Introduction: The purpose of this study was to assess the bidirectional association between multimorbidity (MM) and probable depression in a longitudinal study in Thailand. Methods: We analyzed longitudinal data of participants 45 years and older from two consecutive waves (in 2015 and 2017) of Health, Aging, and Retirement in Thailand (HART). Probable depression was assessed using the Center for Epidemiological Studies Depression scale. Logistic regression analysis was conducted to assess the association between baseline probable depression and incident physical MM, and baseline physical MM and incident probable depression. Results: In all, 2712 participants without MM at baseline and 2684 without probable depression at baseline were included. At follow-up 15.6% of probable depression cases and 11.4% of nonprobable depression cases developed physical MM, and at follow-up 13.3% of physical MM cases and 8.9% of nonphysical MM cases developed probable depression. In the final logistic regression analysis, adjusted for age, sex, marital status, income, education, body mass index, physical activity, smoking tobacco, alcohol use, and social engagement, probable depression at baseline was positively associated with incident physical MM (aOR: 1.50, 95% CI: 1.09 to 2.06), and physical MM at baseline was positively associated with incident probable depression (aOR: 1.47, 95% CI: 1.07 to 2.02). Discussion: Baseline physical MM increases the risk of incident probable depression and baseline probable depression increases the risk of incident physical MM among middle-aged and older adults in Thailand.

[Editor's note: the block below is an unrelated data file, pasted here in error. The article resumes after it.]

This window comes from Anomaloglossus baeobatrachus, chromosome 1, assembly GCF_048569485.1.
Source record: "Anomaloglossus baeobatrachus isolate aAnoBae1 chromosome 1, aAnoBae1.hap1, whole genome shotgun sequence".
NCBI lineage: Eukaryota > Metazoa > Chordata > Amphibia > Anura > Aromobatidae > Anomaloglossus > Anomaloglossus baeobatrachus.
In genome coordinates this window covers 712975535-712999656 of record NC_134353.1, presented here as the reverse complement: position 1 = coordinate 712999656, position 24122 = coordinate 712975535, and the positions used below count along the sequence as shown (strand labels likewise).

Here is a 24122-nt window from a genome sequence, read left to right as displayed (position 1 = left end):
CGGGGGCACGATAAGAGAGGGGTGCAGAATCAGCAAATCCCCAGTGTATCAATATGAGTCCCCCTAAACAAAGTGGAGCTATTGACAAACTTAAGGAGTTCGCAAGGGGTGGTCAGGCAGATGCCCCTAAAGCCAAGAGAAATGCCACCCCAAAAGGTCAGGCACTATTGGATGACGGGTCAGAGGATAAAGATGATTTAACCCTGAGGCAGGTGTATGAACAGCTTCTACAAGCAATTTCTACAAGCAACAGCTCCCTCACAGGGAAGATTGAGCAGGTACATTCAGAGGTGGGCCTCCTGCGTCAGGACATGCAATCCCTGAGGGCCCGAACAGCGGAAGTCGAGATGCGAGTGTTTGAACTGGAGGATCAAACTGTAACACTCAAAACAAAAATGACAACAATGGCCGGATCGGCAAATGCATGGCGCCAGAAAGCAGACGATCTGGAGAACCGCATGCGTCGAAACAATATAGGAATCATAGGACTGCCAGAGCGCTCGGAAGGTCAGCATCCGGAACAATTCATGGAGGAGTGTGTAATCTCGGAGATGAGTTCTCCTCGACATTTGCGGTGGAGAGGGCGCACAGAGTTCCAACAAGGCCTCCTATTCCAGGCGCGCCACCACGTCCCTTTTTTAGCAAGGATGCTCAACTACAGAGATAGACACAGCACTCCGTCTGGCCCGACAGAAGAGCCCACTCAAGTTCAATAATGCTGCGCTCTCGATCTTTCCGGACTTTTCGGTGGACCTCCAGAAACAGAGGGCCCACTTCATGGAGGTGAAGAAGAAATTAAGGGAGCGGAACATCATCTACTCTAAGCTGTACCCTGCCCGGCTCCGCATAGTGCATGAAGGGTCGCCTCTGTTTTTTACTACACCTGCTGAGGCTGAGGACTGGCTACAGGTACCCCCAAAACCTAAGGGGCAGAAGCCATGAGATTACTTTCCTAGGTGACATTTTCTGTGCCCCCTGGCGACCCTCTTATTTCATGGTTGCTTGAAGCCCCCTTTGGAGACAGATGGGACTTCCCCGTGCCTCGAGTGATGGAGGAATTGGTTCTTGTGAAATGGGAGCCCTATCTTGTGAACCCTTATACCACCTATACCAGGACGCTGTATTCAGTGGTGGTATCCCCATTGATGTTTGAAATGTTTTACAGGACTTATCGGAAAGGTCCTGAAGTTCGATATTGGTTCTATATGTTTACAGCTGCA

- longitudinal study